One of the biggest hits of the early decentralized finance arena has been its lending sector, which has experienced a boom since top lending dApps like Maker and Compound really started hitting their strides in 2019.
It’s not hard to understand the growing popularity, either. Eschewing the need to go into brick-and-mortar buildings and file paperwork through people, dApps like Maker and other DeFi “money legos” automate the lending process and turn it into a 5-minute affair done at home on a laptop.
From a user experience perspective, where things have proven a little trickier around these new kinds of projects is interest rates. Namely, their fluctuations.
Take the case of Maker’s governance, for example. As stewards of the Dai stablecoin, MKR token holders routinely vote on the Dai Stability Rate — the interest rate charged to users who have taken out automated Dai loans through the Maker dApp.
As such, this interest rate fluctuates. The system is a novel one, to be sure, but users are more used to “fixed rate” finance, and there’s recently been growing calls for more fixed rate DeFi possibilities accordingly.
And that’s precisely where the new Rho project comes in.
Rho Is DeFi’s Newest Addition
Rho, created by Compound engineer Max Wolff and unveiled on January 23rd, is an interest rates swap protocol. The dApp is designed as an automated market maker built on Ethereum that, like Uniswap or Compound, works not as an orderbook but rather like a single perpetual pool of funds.
Why’s that so cool, then? Because it paves the way to all sorts of new DeFi innovations and experiments around fixed interest rates. With the advent of Rho, DeFi projects will have another option beyond the Torque dApp to explore such rates.
Looks like @maxcwolff decided to build the fixed/float swaps and it's called Rho.
My mind is always blown at how fast this space is moving.https://t.co/epfGi6GD08 https://t.co/btbVlDITUc
— eric.eth (@econoar) January 23, 2020
As Wolff went on to explain in an introductory tweet thread, Rho’s rates are benchmarked to Compound’s cToken rates, but they could be benchmarked elsewhere.
The dApp’s creator noted the system could be used for many things, e.g. creating a “fixed-rate Compound borrow,” hedging risk, or simply speculating on interest rates.
Benchmarking Rho's rates to @compoundfinance minimizes counterparty risk (avoiding the oracle problem) while indexing the DeFi borrowing market. This would allow you to create a fixed-rate Compound borrow, or just speculate on rates.
— Max Wolff (@maxcwolff) January 23, 2020
As for why he avoided an orderbook-styled setup, Wolff said:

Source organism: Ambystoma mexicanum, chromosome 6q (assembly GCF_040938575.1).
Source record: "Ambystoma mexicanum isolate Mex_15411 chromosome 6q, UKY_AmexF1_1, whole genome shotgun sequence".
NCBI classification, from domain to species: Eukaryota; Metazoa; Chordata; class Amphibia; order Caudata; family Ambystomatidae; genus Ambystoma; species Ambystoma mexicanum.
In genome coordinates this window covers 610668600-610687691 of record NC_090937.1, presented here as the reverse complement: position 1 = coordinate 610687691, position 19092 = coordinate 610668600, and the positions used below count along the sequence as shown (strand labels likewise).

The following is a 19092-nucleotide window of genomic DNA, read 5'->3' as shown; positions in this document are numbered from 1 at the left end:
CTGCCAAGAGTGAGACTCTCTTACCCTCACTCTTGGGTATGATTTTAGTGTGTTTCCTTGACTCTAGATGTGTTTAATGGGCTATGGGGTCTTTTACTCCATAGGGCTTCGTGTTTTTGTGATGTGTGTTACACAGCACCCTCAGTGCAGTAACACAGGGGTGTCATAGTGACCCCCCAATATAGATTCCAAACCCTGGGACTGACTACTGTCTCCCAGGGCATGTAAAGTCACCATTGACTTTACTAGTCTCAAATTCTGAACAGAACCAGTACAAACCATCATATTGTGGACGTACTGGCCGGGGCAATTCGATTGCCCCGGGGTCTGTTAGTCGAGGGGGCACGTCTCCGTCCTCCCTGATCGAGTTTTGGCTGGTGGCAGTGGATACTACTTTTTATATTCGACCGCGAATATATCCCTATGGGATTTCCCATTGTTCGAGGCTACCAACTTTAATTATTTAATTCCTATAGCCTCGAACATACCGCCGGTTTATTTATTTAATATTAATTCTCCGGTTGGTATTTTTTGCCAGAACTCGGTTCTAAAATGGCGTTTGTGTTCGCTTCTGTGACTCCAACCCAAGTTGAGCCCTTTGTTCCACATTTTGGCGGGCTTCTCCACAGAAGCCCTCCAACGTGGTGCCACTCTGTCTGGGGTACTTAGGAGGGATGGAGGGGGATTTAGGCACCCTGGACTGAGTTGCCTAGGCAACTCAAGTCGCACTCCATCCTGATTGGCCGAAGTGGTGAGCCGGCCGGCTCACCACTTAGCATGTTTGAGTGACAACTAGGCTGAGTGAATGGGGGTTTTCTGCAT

“Building this as an [automated market maker] is more difficult, but has huge benefits. In a early market, there isnt enough money, market makers or sophistication to fill an orderbook. AMMs get everyone trading in a single market on standardized terms, so there’s less friction to opening orders.”
Most interesting of all is that Rho is now for anyone and everyone. In line with the open-source spirit that permeates the Ethereum ecosystem, Wolff has open-sourced the system to, as he put it, “inspire the community to build awesome stuff.”
He’s also released a full specification of Rho, as well as an associated reference implementation.
What Comes Next?
In the “Future Work” section of the Rho whitepaper, Wolff noted that a few features he had envisioned for the interest rate swaps protocol had been “omitted from the specification for brevity and simplicity.”
As such, Wolff went on to outline a series of features that might be rolled out in the months ahead. One such prospective addition was tokenizing the “proportional ownership” of Rho’s pooled liquidity shares, similar to the design of Compound’s cTokens.
Wolff also explained that Rho might eventually “withhold a portion of interest payments as reserves, serving as a liquidity cushion for withdrawals.” He added that this kind of structuring could potentially “serve as a business model for the protocol.”
Whatever ends up happening around the project, it’s clear it’s the latest “money lego” to hit the Ethereum scene. Now builders can iterate on it and inter-link it to other dApps to continue building out new kinds of banking experiences.
DeFi is free-range banking
— Ryan Sean Adams – rsa.eth (@RyanSAdams) January 23, 2020